Upstream Oil and Gas
Reacting to unplanned maintenance issues prevents teams from being able to focus on important tasks and projects. Not only is this frustrating, but it’s also very costly. The impacts snowball when projects get pushed back, budgets get strained, and wells fail to meet their production goals. Implementing a Maxivolt engineered solution reduces unplanned maintenance by up to 80% and allows teams to shift from reactive mode to proactive mode. This results in fewer headaches, lower maintenance costs, more production, and more time spent on important tasks and projects.
A major North American oil producer conducted a study to quantify the impacts of transient voltage on various types of critical installations (compressor stations, CTB, SWD, ESP wells, and rod pump wells). The study concluded transient voltage was responsible for equipment and electronic component failure at compressors station, CTB, and SWD sites an average of two times per year and production well sites once every two years. On average, these failures resulted in total annual lost production opportunities of 70,450 barrels and repair costs of $145,500 (for 3 CS, 9 CTB, 2 SWD, 2 ESP wells, and 2-rod pump wells combined).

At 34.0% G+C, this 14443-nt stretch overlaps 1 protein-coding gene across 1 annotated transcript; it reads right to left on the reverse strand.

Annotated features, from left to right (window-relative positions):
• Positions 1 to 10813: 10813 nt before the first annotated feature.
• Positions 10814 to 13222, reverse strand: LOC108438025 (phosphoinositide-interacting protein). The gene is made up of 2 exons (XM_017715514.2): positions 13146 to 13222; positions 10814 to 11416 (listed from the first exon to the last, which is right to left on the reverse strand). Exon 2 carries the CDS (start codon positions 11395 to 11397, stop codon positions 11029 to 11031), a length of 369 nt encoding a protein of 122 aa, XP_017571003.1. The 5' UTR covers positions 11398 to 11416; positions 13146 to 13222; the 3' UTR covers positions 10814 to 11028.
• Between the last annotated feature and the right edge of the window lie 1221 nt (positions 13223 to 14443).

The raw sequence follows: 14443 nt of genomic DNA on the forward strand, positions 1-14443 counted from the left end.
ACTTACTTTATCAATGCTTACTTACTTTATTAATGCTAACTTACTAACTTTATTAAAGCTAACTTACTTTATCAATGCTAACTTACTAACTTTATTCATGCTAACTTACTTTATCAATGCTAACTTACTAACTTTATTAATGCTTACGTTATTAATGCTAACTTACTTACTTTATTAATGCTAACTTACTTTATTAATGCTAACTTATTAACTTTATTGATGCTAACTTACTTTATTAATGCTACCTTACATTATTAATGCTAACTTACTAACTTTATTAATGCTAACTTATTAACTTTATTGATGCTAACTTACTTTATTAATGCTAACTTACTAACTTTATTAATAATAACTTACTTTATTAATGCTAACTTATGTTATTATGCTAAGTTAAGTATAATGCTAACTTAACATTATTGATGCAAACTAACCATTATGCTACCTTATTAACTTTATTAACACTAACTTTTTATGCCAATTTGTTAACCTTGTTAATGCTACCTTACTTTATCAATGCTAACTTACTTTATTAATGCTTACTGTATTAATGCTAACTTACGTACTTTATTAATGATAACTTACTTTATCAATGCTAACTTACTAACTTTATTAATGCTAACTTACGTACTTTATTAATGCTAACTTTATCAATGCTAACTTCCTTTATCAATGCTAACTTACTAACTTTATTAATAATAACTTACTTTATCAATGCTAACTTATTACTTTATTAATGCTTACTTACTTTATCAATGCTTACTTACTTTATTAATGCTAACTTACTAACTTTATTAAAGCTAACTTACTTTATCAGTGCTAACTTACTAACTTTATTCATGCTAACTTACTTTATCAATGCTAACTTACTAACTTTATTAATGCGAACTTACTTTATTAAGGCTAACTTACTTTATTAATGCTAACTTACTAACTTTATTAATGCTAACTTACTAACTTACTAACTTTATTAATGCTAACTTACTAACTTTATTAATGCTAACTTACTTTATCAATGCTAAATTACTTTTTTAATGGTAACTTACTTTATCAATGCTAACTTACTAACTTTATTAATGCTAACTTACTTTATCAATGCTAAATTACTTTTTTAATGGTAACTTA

A group of engineers from the producer and Maxivolt partnered to develop a detailed Transient Voltage Surge Suppression Design Philosophy for each site type. The process included reviewing each site type’s electrical design as well as on-site visits to address any discrepancies between sites as they were designed and as they were built. After the philosophy was developed, the producer created parameters for which a test would be conducted to quantify the impact of installing Maxivolt devices. The devices were then installed at a cost of $121,329 and the sites are being monitored.
Over three years after the Maxivolt installation, the producer reported zero equipment and component failure due to transient voltage. This reduced their overall lost production opportunities by over 400%, saved them an estimated $436,500 in repair costs, and avoided 211,350 barrels of lost production. Calculated at an average price of $57 per barrel, the producer realized a $12,046,950 increase in production value.